Date of Award

1-1-1996

Degree Type

Thesis

Degree Name

Master of Nursing

School

School of Nursing

Faculty

Faculty of Health and Human Sciences

First Advisor

Dr. Patricia Percival

Abstract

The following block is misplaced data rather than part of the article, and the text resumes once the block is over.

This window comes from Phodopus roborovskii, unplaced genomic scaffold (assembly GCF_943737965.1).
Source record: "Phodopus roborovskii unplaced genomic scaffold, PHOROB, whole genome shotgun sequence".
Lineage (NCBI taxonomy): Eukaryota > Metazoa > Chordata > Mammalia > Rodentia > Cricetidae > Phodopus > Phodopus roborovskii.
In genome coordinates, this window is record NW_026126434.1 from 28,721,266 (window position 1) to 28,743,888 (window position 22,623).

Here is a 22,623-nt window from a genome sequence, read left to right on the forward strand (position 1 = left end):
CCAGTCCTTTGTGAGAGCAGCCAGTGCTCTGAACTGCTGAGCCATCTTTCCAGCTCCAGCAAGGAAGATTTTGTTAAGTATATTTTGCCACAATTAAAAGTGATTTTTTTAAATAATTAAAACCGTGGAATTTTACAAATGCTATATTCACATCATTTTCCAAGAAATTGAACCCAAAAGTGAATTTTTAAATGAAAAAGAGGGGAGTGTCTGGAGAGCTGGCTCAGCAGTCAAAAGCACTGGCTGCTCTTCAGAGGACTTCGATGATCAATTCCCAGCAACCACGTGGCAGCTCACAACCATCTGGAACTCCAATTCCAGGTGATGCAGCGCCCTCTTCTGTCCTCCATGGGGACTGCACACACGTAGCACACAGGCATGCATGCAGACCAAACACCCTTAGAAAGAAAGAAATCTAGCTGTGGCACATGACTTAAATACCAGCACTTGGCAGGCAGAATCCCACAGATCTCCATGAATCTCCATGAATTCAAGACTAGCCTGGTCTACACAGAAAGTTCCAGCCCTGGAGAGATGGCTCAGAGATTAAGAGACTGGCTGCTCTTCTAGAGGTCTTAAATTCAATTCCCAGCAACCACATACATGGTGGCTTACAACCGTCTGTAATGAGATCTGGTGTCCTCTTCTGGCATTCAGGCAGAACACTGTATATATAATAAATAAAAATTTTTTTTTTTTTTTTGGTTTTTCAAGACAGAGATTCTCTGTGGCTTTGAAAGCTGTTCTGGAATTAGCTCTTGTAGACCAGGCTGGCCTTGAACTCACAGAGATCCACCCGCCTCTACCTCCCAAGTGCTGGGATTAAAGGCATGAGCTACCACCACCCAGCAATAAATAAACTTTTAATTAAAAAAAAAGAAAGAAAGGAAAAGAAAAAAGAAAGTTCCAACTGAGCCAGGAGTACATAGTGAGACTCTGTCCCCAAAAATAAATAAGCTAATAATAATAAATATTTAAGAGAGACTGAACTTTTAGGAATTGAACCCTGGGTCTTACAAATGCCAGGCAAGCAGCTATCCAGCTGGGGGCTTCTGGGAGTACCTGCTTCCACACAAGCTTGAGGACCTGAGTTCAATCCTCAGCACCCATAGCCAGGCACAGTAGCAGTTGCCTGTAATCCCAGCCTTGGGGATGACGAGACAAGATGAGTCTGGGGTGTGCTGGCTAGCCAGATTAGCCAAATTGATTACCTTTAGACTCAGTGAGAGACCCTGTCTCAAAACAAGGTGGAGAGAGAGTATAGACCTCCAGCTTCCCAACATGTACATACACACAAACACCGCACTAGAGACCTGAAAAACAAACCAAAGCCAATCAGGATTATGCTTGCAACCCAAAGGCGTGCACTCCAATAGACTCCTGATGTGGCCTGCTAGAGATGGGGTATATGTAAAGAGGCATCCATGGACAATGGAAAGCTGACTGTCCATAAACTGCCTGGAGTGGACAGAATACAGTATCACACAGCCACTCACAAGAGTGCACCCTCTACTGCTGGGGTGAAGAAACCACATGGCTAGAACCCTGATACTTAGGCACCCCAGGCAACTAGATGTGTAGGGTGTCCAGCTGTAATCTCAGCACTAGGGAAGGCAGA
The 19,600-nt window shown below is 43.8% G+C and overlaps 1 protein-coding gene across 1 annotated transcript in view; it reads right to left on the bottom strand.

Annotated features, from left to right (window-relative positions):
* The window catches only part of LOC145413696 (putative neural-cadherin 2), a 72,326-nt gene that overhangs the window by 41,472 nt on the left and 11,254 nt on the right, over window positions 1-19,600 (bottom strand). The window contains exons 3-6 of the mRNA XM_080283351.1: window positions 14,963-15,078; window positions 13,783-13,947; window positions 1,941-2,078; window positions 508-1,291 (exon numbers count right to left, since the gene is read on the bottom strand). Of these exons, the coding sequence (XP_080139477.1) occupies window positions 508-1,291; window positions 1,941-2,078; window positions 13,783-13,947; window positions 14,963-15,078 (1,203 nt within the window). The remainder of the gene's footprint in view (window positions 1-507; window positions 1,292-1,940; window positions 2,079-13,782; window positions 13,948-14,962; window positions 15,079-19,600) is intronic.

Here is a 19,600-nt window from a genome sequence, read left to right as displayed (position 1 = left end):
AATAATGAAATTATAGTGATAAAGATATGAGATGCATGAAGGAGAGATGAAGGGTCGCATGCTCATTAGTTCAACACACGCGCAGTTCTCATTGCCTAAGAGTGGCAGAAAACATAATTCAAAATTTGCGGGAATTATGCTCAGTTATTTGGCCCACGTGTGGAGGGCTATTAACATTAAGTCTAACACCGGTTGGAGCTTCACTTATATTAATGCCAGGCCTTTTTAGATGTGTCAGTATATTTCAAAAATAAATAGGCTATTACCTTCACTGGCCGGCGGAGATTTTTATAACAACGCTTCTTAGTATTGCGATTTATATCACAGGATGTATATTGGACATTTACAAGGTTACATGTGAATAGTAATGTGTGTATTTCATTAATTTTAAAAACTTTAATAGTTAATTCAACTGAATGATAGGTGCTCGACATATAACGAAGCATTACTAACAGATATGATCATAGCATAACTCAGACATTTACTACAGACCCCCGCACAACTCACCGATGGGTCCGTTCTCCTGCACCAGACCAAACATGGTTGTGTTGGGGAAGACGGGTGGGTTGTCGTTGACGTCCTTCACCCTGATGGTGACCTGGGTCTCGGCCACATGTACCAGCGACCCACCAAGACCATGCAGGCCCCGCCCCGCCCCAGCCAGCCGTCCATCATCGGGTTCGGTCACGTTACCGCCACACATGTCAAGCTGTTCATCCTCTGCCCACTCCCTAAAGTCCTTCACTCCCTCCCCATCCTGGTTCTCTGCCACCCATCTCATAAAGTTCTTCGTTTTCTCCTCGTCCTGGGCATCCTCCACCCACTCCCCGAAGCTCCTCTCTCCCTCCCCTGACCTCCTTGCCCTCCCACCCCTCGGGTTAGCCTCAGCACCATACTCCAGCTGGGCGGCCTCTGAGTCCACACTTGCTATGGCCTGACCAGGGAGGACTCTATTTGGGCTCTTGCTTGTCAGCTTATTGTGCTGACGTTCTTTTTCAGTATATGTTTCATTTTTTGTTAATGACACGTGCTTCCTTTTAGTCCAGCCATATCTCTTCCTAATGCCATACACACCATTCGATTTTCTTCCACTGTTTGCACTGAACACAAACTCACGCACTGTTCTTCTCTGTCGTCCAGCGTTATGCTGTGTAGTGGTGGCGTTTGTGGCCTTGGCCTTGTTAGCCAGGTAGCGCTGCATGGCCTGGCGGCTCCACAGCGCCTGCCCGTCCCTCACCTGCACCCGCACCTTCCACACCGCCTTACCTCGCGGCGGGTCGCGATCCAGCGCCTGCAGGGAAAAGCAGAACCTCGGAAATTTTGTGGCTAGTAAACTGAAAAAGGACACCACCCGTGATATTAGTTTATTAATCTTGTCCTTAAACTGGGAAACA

This research addresses the issue of HIVIAIDS education for Year 10 students. The purpose of this study was twofold: to provide baseline data on students’ knowledge, beliefs, and attitudes about HIV and AIDS (Phase 1), and to evaluate the effect of an education intervention on possible determinants of behaviour (Phase 2), Previous studies have Indicated that improved knowledge may influence risk-reducing behaviour. In addition, adolescents have numerous misconceptions about the cause and transmission of HIV. However, there has been no known assessment of AIDS knowledge, attitudes, beliefs, and behaviours of high school students in Western Australia. The study was guided by the Health Belief Model (HBM), which attempts to explain preventative health behaviour in terms of attitudes, values, and beliefs. Using a descriptive, quasi-experimental design, the study drew a non-random convenience sample of 269 students aged 14-15 years from two senior high schools in Perth, Western Australia. One school received the education intervention, and the other school was used as the control group. Phase 1: A questionnaire was administered to gather baseline data on AIDS knowledge, attitudes, perceived risk, and intention to change risk behaviours. Students were also asked to identify sources of HIV/AIDS information. Results revealed that students knew most about the prevention of HIV/AIDS, and least about its transmission. Understanding of the severity of the disease was poor, students reported high levels of fear, and varying degrees of willingness to practice risk-reducing behaviours. There was a significant relationship between knowledge of HIV/AIDS and perceived severity, perceived barriers, and perceived pressure. Schools, television and magazines were major sources of AIDS information. Phase 2: a pre-test was administered to both groups to gather data on existing AIDS knowledge, attitudes, perceived risk, and intention to change risk behaviours. The data gathered in Phase 1 also served as the pre-test data in Phase 2. Following the pre-test, students in the experimental group were given as HIV/AIDS education programme and tested immediately following its completion. Six weeks later, both groups were evaluated using a questionnaire identical to the pre-test and intervention test to allow comparison of data between the groups, and to evaluate the effect of the intervention of the following HBM variables: knowledge of HIV/ADIS, knowledge of HIV/AIDS prevention, perceived severity, perceived susceptibility, preventive intentions, perceived barriers and perceived pressures. Data from the intervention test and post-test were used to evaluate knowledge retention rates in students in the experimental group. To allow for pre-test differences, post-test scores were subtracted from pre-test scores. Using these difference scores, !-test analyses were conducted to test the hypotheses. Results indicated support for hypotheses investigating the effect of the intervention on adolescents' knowledge about HIV/AIDS, perceived severity, and perceived pressures. However, differences in responses relating to knowledge of prevention, preventive intentions, and perceived barriers, were not statistically significant. At post-test, the experimental group maintained knowledge levels, felt less threatened and less susceptible to AIDS, acknowledged fewer pressures, and were less inclined to practice preventive health behaviours. Study findings have implications for nursing practice, health education, planning, and research.

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